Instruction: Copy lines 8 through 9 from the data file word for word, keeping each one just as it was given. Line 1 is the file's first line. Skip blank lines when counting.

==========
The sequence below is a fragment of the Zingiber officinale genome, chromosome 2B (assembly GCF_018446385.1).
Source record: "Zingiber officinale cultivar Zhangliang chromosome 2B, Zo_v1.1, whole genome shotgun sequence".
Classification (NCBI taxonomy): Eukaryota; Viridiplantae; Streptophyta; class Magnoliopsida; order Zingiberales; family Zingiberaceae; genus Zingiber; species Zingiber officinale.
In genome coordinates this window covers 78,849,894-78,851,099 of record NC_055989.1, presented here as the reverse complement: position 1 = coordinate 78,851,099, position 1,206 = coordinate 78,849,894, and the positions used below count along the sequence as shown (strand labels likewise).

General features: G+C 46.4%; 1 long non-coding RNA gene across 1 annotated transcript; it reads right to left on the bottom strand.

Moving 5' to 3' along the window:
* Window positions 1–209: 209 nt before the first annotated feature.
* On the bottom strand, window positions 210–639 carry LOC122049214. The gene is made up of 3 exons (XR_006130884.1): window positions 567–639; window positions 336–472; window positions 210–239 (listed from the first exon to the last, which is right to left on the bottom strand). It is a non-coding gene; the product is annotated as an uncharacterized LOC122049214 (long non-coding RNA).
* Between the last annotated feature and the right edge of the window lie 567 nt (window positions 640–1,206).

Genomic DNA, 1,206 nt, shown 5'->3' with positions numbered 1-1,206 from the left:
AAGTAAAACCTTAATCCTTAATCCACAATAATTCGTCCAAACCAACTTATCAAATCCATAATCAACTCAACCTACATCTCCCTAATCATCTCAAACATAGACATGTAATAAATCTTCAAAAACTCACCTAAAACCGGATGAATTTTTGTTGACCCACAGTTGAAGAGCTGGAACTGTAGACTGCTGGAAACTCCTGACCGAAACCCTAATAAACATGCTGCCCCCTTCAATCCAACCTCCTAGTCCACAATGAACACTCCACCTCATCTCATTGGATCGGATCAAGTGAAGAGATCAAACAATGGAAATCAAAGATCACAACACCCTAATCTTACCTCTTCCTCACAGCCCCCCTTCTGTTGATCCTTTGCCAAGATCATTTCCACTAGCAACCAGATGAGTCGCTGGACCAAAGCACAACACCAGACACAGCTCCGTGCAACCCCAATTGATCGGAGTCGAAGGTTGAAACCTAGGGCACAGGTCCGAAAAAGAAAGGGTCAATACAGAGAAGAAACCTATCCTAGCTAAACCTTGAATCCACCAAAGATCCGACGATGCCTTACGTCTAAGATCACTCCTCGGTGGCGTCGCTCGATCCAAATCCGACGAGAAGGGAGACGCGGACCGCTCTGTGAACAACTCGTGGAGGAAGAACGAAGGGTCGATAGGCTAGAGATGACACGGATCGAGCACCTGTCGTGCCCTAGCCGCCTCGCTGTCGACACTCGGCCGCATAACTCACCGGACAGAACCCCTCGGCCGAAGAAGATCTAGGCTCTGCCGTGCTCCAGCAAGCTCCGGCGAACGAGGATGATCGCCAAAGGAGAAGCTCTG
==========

* On the bottom strand, window positions 210–639 carry LOC122049214. The gene is made up of 3 exons (XR_006130884.1): window positions 567–639; window positions 336–472; window positions 210–239 (listed from the first exon to the last, which is right to left on the bottom strand). It is a non-coding gene; the product is annotated as an uncharacterized LOC122049214 (long non-coding RNA).
* Between the last annotated feature and the right edge of the window lie 567 nt (window positions 640–1,206).